Simple: He's got the songs, he's got the playing chops and he's got the performance. And these three things have landed him on tour with indie-favorites Bon Iver (2008) and John Vanderslice (2009).
You may be wondering where the name "The Tallest Man On Earth" comes from. It is the moniker for singer/songwriter Kristian Matsson, and has nothing to do with Bao Xishun, the tallest living man at seven feet, nine inches.
When Xpress spoke to Matsson from his rural Swedish home, about the name he says, "I was reading a lot of Longfellow at the time." That answer led us to look up Longfellow on Wikipedia, where one entry reads, "Longfellow predominately wrote lyric poems, which are known for their musicality, and which often presented stories of mythology and legend."
Matsson's lyrics read much the same way. In the song "Thousand Ways," on his new album The Wild Hunt, he writes, "Oh, I have lived for ages, I'm a thousand turns of tides / I'm a thousand wakes of springtime and thousand infant cries. Oh, a thousand infant cries." His words have their own rhythm and meter and could stand alone as poems. When asked about this, Mattson says "When I write sometimes it fits a poem, or fits a song, or fits the trash bin. Sometimes for songs, you have to put yourself in the position where it becomes a song."
The Tallest Man On Earth is also one of the finest finger-picking guitar players on earth. Five out of the 10 tracks on The Wild Hunt feature nimble, dead-on, country-blues-influenced guitar playing. In these tunes, you can hear the ghosts of Mississippi John Hurt and Skip James. His list of influences reads like a section from the Anthology of American Folk Music. Matsson's voice perked up when I told him that one of his influences, Bascom Lamar Lunsford, was from the area.
But the music that informs his own does not just reside on reissues of old 78 RPM records. When speaking of musical influences, Matsson tells Xpress, "When I was 15, I discovered folk music and songs about hobos, and I love that music. But contemporary music hits the same way for me. I listen to lots of contemporary music." In the same list you will find Feist, Nick Drake, The Velvet Underground and yes, Bob Dylan.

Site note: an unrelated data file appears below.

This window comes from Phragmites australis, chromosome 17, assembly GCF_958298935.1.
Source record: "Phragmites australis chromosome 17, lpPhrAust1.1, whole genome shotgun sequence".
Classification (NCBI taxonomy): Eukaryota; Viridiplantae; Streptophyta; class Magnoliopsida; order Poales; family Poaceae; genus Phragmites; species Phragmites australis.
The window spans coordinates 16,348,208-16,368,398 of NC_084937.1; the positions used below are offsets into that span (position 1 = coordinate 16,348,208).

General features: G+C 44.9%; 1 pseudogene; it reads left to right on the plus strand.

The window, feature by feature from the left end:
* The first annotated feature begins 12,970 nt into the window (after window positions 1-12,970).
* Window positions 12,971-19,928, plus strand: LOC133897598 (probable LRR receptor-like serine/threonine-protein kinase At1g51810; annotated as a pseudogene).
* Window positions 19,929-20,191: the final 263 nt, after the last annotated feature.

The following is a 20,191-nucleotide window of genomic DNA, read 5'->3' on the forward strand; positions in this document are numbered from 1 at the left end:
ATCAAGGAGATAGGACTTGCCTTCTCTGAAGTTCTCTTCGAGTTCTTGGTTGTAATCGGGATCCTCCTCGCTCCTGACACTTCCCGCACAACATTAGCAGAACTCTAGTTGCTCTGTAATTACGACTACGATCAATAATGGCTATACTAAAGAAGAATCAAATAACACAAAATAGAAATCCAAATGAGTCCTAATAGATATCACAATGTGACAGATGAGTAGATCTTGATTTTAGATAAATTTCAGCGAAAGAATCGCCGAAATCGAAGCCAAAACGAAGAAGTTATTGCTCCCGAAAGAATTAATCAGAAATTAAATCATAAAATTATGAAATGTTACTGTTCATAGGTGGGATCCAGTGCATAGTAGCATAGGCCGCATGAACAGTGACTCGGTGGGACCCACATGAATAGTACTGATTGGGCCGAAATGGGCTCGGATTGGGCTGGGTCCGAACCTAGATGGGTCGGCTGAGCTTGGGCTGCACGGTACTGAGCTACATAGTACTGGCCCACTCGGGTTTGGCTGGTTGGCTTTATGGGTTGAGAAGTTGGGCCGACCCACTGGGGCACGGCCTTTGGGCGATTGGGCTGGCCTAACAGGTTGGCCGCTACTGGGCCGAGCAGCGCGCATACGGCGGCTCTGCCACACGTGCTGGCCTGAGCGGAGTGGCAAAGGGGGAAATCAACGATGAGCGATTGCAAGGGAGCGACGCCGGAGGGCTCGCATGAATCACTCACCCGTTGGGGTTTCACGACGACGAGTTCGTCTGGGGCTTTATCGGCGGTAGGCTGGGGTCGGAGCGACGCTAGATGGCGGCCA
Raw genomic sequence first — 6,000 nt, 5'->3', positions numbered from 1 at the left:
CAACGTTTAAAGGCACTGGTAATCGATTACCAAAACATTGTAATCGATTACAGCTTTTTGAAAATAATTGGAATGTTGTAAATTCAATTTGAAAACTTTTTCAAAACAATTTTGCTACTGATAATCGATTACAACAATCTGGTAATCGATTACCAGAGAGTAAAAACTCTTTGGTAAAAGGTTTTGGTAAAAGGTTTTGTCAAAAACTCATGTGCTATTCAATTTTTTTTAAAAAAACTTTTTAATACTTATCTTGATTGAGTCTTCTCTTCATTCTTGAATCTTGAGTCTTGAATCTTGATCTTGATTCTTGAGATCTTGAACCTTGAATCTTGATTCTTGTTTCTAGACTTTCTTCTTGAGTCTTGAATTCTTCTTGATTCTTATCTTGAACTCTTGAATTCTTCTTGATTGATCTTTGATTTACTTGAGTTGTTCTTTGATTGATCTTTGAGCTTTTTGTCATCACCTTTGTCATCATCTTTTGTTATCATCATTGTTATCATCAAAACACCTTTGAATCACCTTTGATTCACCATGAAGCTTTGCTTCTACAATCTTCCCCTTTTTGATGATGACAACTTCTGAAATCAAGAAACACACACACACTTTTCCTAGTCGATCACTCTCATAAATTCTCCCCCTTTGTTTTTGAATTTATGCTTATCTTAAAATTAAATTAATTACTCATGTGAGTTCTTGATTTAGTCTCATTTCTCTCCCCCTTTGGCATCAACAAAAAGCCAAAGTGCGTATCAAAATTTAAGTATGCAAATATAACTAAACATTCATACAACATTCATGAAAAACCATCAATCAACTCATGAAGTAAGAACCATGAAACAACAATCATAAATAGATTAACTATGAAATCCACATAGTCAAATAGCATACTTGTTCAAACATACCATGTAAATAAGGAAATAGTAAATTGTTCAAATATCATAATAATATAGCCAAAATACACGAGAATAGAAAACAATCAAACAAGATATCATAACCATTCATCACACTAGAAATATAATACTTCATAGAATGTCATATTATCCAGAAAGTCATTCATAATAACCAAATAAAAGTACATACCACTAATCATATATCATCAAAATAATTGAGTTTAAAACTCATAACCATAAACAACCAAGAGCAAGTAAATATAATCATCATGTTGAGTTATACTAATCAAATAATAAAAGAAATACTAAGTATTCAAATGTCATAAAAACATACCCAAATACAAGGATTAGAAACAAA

Ah, the curse or compliment that comes with being a good singer/songwriter/guitar-playing guy — the Dylan Comparison. It's a fair comparison. Mattson writes great songs that are played on acoustic guitar, and some have a folk-bent to them. But when you really dig in and listen, his music goes grave digging between Son House and Dave Von Ronk, and rides shotgun with Neil Young.
Mattson's voice is of now, sounds stingingly raw, and is an original new voice. Still, it was inevitable that we talked about Dylan. "Of course we talk about Dylan. I listen to lots of Bob Dylan. But you know, the comparisons drop at shows when people are having a good time."
Matsson has his way with the Dylan tag. By the time the listener gets half way through The Wild Hunt, he or she has probably already heard a bit of Bob in the music. Track six is titled "King Of Spain" and the third verse starts with, "and I'll wear my boots of Spanish leather." Matsson acknowledges the height of the influence by throwing in that line. "You know, King Of Spain is just another love song. It's actually a sad sad song. But you know, I've got to have my fun, too," he says. He plays the trickster — sending the listener one way, while holding on to the real story in his heart.
The Tallest Man On Earth sold out his Asheville show over a month ahead of time, and a second earlier show has been added. In the song, "The Wild Hunt" TTMOE sings, "And I plan to be forgotten when I'm gone." I don't think this will be the case when Mr. Matsson heads out of town.
[Brian McGee fronts Brian McGee and the Hollow Speed and can be reached at email@example.com.]
who: Tallest Man on Earth
what: Folk music
where: Forsythia Hall